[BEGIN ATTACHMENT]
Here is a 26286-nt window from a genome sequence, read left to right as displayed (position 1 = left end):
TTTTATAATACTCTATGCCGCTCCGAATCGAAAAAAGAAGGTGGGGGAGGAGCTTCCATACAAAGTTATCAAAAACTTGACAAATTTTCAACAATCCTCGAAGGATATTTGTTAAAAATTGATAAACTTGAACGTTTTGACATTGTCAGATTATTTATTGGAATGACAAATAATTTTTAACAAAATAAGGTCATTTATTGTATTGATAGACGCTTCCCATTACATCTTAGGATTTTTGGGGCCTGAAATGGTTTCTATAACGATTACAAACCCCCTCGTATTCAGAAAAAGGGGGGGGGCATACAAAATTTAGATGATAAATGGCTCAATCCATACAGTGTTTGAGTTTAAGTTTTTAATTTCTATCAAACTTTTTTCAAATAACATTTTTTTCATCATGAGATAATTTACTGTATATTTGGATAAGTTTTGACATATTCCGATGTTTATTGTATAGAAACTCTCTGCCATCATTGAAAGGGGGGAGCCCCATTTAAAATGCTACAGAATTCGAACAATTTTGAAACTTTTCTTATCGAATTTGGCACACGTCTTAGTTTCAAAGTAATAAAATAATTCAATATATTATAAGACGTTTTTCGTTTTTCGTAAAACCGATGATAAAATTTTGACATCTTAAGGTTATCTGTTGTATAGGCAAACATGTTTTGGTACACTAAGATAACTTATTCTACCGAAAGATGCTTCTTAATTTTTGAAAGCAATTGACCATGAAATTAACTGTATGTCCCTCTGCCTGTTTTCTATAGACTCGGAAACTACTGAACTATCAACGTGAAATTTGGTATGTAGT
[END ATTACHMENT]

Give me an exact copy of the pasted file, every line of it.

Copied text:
Here is a 26286-nt window from a genome sequence, read left to right as displayed (position 1 = left end):
TTTTATAATACTCTATGCCGCTCCGAATCGAAAAAAGAAGGTGGGGGAGGAGCTTCCATACAAAGTTATCAAAAACTTGACAAATTTTCAACAATCCTCGAAGGATATTTGTTAAAAATTGATAAACTTGAACGTTTTGACATTGTCAGATTATTTATTGGAATGACAAATAATTTTTAACAAAATAAGGTCATTTATTGTATTGATAGACGCTTCCCATTACATCTTAGGATTTTTGGGGCCTGAAATGGTTTCTATAACGATTACAAACCCCCTCGTATTCAGAAAAAGGGGGGGGGCATACAAAATTTAGATGATAAATGGCTCAATCCATACAGTGTTTGAGTTTAAGTTTTTAATTTCTATCAAACTTTTTTCAAATAACATTTTTTTCATCATGAGATAATTTACTGTATATTTGGATAAGTTTTGACATATTCCGATGTTTATTGTATAGAAACTCTCTGCCATCATTGAAAGGGGGGAGCCCCATTTAAAATGCTACAGAATTCGAACAATTTTGAAACTTTTCTTATCGAATTTGGCACACGTCTTAGTTTCAAAGTAATAAAATAATTCAATATATTATAAGACGTTTTTCGTTTTTCGTAAAACCGATGATAAAATTTTGACATCTTAAGGTTATCTGTTGTATAGGCAAACATGTTTTGGTACACTAAGATAACTTATTCTACCGAAAGATGCTTCTTAATTTTTGAAAGCAATTGACCATGAAATTAACTGTATGTCCCTCTGCCTGTTTTCTATAGACTCGGAAACTACTGAACTATCAACGTGAAATTTGGTATGTAGT